In Peru, HIV and syphilis are more widespread among transgender women and men who have sex with men, and so ensuring that these groups get tested and treated is crucial.
A research project supported by UCLA’s Blum Center for Poverty and Health in Latin America is contributing to efforts in Peru to make this happen.
Claire Bristow, a UCLA Ph.D. student in public health who conducted research in Peru, and Rebecca Foelber, a master’s student in public health who worked in Brazil on another project, will present their research on behalf of the center at its Second Annual Spring Conference May 6-7 at UCLA’s De Neve Auditorium. Bristow and Foelber were selected for the Blum center’s inaugural Summer Scholars Program.
Conference participants, who include UCLA students, faculty and staff as well as policy and health professionals from 10 Latin American countries, will discuss the latest research on health and poverty in Latin America. The conference will also highlight solutions and projects such as Bristow’s.
"The Summer Scholars Program was developed for students to examine how poverty, government practices and policies, and other factors impact poor health in Latin America," said Dr. Michael Rodriguez, Blum center director. "More importantly, the scholars’ research can lead to better health practices and solutions in a region that is so desperately in need of them."
Bristow spent last summer in Lima, Peru, where she developed a study that asked people in these high-risk groups what type of HIV and syphilis testing they would prefer.
Identifying whether a person has HIV or syphilis can help prevent sexually transmitted diseases (STDs) from spreading, Bristow noted. Once diagnosed, HIV requires constant care, but just one shot of penicillin can cure syphilis.
Bristow decided to focus her study on men who have sex with men because they have higher HIV infection rates than the general population. According to a past study conducted at a Peruvian community clinic, nine percent of the men in that group had undiagnosed HIV, compared with nearly three percent of other clinic patients. Seven percent of men in the high-risk group had syphilis.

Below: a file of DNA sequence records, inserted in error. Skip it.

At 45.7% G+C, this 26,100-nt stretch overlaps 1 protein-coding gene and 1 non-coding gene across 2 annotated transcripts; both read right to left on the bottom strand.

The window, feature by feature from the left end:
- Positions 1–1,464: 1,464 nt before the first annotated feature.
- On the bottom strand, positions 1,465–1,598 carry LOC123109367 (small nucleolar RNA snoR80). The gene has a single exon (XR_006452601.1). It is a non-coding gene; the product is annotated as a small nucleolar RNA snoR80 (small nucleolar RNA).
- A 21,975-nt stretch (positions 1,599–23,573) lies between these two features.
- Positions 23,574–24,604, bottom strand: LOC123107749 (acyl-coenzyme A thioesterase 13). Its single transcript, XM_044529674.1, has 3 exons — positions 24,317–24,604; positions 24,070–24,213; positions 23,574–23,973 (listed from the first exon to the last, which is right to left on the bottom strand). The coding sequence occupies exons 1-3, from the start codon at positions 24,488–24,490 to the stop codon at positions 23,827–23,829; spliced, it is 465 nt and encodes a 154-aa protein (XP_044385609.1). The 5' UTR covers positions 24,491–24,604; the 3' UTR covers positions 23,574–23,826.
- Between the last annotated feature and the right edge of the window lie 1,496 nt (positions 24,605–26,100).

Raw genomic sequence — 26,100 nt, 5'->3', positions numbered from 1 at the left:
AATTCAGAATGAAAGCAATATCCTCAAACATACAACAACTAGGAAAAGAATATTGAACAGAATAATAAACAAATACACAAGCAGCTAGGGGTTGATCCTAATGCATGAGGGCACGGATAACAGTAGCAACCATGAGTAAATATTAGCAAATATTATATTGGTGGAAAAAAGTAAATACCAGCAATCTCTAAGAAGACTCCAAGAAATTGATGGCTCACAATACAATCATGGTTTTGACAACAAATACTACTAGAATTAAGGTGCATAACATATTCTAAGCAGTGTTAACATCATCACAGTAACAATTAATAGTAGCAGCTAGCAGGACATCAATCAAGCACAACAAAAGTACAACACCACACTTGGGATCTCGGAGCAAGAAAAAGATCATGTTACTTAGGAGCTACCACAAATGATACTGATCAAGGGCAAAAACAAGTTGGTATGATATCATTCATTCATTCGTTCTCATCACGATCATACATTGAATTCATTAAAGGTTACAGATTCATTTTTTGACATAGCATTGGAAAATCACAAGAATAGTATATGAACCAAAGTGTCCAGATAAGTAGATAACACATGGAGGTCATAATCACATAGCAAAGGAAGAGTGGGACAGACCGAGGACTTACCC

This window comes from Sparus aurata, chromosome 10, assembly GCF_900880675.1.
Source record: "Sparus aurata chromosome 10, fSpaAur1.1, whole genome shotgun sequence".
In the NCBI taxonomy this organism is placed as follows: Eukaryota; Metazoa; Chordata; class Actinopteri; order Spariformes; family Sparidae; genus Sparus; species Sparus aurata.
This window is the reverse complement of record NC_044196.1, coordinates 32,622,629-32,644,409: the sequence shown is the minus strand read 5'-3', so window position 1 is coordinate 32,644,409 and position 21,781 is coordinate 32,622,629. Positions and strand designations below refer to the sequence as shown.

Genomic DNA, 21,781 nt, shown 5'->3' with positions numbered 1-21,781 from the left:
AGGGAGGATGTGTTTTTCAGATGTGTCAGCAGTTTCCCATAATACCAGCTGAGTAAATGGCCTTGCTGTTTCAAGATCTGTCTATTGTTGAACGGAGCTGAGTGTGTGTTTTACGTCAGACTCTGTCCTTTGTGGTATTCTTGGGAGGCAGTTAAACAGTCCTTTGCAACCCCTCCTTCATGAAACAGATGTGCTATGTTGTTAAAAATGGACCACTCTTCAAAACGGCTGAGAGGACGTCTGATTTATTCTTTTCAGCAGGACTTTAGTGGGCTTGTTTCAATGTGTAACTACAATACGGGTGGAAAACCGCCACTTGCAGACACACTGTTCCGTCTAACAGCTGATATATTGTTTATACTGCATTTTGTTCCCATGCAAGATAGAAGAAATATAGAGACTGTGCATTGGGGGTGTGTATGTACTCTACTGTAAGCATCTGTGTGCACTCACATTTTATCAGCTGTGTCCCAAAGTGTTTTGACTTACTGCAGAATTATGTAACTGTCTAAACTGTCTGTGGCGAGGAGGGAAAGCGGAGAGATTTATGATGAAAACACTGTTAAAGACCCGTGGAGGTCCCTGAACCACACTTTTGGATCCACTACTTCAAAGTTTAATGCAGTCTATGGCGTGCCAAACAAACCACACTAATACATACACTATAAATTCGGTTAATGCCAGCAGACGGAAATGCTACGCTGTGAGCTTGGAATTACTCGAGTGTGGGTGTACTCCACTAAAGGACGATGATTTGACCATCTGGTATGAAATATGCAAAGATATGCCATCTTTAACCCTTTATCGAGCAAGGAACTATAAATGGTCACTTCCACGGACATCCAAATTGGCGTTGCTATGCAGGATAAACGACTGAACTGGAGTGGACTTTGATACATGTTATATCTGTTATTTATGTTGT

Statistics for transgendered women, who often work in the sex trade, also show high rates of STDs, including 30 percent for HIV and 23 percent for syphilis.
For Bristow’s study, transgendered women and men who have sex with men were asked to fill out a survey that included different testing scenarios. Would they prefer to be tested and find out immediately if they had syphilis and needed further testing for HIV? The downside of that scenario is that immediate results could produce a "false positive." Or would they like to be tested free if they could get the results a week later? Under this scenario, the results a patient received would be the most accurate.
The majority of the patients treated at a sexual health clinic run by Universidad Peruana Cayetano Heredia, a Peruvian university, said they preferred the free option with the most accurate results.
"People really value costs and accuracy of test results; somewhat secondary to that is timeliness," said Bristow, who has also conducted research on STDs in Africa. "So they were willing to wait a week for test results if it meant that the test was free and accurate."
Public health officials in Peru can now use the results to help them tailor testing so that these high-risk groups will more likely be tested, said Bristow, who plans to focus her dissertation on HIV and syphilis.
Graduate student Rebecca Foelber conducted her research in Rio de Janeiro, Brazil, at the Pan American Health Organization offices. Her research project examines the most common parasites that cause foodborne illnesses in Latin America and the Caribbean.
Although there are occasional media reports of outbreaks of foodborne illnesses in various Latin American countries, Foelber said data on how often these outbreaks occur aren’t readily available.
"Parasites tend to disproportionately affect people in poverty," said Foelber, a veterinarian who plans to work in the field of veterinary public health. "These parasites are easily transmitted in conditions of poor sanitation and hygiene."
"For example, people might use dirty water to wash fruits and vegetables because they have no access to clean water," she added.
At the conference, Foelber will discuss the methodology she used, which was based on one used by the World Health Organization and Food and Agriculture Organization of the United Nations. By collaborating with other experts, she plans to rank foodborne parasites according to the diseases they cause in the region, their economic impact and other issues.
"Learning which foodborne parasites are most prevalent in a region can allow decision makers to prioritize disease prevention efforts," she added.
For more information about the conference, click here. Registration is open until Tuesday, April 29.
Media interested in attending the event can get more information here.